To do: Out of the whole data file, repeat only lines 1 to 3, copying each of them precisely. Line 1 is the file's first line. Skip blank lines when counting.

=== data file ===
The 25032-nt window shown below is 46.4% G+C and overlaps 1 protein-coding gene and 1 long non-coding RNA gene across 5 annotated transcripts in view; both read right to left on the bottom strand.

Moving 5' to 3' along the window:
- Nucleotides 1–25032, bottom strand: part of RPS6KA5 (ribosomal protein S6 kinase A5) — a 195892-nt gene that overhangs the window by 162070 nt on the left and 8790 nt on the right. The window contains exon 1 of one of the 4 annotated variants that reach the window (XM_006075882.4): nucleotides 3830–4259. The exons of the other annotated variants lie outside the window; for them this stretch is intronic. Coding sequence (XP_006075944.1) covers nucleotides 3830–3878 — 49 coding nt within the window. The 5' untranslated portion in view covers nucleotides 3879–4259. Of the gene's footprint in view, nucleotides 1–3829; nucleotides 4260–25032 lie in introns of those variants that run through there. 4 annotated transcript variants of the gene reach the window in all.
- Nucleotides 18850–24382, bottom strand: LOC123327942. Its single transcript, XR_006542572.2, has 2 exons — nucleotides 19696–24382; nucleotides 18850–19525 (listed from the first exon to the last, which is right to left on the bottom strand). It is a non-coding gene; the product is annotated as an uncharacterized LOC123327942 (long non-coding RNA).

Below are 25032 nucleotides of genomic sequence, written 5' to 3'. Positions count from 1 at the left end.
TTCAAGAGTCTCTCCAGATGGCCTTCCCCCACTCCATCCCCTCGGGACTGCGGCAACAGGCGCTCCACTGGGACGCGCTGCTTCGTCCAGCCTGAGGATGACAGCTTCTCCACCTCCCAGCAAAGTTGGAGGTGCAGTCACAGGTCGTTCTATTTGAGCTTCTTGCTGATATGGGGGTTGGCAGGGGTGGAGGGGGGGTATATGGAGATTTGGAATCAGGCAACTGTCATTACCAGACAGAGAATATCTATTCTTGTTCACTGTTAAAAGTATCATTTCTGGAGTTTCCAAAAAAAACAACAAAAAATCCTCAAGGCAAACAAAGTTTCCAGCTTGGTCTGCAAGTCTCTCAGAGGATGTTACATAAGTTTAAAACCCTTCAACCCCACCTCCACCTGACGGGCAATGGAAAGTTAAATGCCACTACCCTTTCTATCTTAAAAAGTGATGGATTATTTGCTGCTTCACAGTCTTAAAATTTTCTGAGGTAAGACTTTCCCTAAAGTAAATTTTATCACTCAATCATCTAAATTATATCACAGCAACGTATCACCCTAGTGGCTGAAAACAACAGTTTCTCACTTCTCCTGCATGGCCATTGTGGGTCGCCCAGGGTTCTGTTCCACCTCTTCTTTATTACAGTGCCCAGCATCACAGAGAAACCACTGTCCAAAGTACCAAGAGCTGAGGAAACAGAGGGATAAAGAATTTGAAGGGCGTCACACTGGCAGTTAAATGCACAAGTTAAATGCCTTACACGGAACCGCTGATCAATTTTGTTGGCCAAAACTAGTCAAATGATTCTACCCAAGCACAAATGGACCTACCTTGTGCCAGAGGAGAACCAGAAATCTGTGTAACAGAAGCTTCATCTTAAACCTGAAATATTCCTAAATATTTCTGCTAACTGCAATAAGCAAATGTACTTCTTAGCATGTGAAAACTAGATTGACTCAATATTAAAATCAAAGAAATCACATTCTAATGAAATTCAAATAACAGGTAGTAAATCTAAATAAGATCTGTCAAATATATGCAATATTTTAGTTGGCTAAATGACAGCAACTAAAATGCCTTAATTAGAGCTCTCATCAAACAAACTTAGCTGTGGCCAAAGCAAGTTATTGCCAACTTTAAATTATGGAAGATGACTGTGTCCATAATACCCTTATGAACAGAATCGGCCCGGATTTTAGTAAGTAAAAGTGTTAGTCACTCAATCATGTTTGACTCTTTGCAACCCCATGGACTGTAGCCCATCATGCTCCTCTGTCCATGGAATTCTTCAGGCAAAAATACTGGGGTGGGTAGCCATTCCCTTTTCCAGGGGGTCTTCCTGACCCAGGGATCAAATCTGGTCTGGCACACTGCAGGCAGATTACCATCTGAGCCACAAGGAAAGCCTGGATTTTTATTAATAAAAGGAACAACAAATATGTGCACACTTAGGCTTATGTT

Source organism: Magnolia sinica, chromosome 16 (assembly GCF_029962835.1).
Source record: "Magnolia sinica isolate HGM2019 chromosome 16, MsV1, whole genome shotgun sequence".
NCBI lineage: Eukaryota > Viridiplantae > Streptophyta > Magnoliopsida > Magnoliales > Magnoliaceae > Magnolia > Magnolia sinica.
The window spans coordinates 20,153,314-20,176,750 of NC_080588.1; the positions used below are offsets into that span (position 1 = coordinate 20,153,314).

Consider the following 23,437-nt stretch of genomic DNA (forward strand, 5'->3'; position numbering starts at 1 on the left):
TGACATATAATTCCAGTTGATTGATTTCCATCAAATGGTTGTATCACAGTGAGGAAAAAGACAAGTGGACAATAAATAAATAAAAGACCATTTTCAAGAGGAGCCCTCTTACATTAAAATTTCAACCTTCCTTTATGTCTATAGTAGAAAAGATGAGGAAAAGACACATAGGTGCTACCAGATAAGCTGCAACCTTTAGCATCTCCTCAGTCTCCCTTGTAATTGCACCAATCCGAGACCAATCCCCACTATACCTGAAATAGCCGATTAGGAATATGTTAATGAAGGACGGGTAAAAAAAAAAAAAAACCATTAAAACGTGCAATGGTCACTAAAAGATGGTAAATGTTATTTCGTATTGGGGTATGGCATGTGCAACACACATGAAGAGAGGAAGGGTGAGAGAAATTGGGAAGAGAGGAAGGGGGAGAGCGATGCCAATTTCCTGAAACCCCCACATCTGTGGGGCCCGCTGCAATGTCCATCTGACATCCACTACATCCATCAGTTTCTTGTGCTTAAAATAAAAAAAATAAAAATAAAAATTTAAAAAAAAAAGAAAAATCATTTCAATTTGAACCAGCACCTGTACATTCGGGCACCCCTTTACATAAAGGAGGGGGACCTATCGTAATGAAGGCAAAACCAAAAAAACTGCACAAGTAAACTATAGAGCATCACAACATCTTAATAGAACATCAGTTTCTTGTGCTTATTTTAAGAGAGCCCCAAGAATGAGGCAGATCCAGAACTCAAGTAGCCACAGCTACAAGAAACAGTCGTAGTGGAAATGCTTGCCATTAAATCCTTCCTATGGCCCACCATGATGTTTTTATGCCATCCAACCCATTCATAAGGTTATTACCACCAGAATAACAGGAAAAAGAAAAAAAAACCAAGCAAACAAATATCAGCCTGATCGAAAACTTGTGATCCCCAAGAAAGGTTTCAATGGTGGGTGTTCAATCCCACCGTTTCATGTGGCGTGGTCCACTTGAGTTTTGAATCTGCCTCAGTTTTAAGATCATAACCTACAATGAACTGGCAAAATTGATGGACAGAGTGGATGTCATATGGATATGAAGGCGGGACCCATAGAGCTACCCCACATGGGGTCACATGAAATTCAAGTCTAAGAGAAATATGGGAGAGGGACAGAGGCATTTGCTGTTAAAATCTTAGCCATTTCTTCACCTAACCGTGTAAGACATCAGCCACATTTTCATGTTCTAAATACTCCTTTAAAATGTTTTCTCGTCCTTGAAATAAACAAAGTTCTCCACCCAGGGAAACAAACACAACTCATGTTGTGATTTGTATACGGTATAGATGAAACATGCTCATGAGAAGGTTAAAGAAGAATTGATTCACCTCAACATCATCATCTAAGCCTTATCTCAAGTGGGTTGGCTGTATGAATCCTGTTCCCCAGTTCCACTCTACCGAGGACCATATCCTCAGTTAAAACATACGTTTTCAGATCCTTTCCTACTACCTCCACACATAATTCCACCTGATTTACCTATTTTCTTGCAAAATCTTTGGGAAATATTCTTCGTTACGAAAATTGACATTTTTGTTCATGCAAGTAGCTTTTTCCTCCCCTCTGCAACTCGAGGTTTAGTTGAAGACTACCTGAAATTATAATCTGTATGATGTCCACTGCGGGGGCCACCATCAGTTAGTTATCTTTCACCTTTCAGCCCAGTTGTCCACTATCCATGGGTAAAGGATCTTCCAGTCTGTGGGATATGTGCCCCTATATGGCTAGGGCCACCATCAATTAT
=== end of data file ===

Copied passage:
The 25032-nt window shown below is 46.4% G+C and overlaps 1 protein-coding gene and 1 long non-coding RNA gene across 5 annotated transcripts in view; both read right to left on the bottom strand.

Moving 5' to 3' along the window:
- Nucleotides 1–25032, bottom strand: part of RPS6KA5 (ribosomal protein S6 kinase A5) — a 195892-nt gene that overhangs the window by 162070 nt on the left and 8790 nt on the right. The window contains exon 1 of one of the 4 annotated variants that reach the window (XM_006075882.4): nucleotides 3830–4259. The exons of the other annotated variants lie outside the window; for them this stretch is intronic. Coding sequence (XP_006075944.1) covers nucleotides 3830–3878 — 49 coding nt within the window. The 5' untranslated portion in view covers nucleotides 3879–4259. Of the gene's footprint in view, nucleotides 1–3829; nucleotides 4260–25032 lie in introns of those variants that run through there. 4 annotated transcript variants of the gene reach the window in all.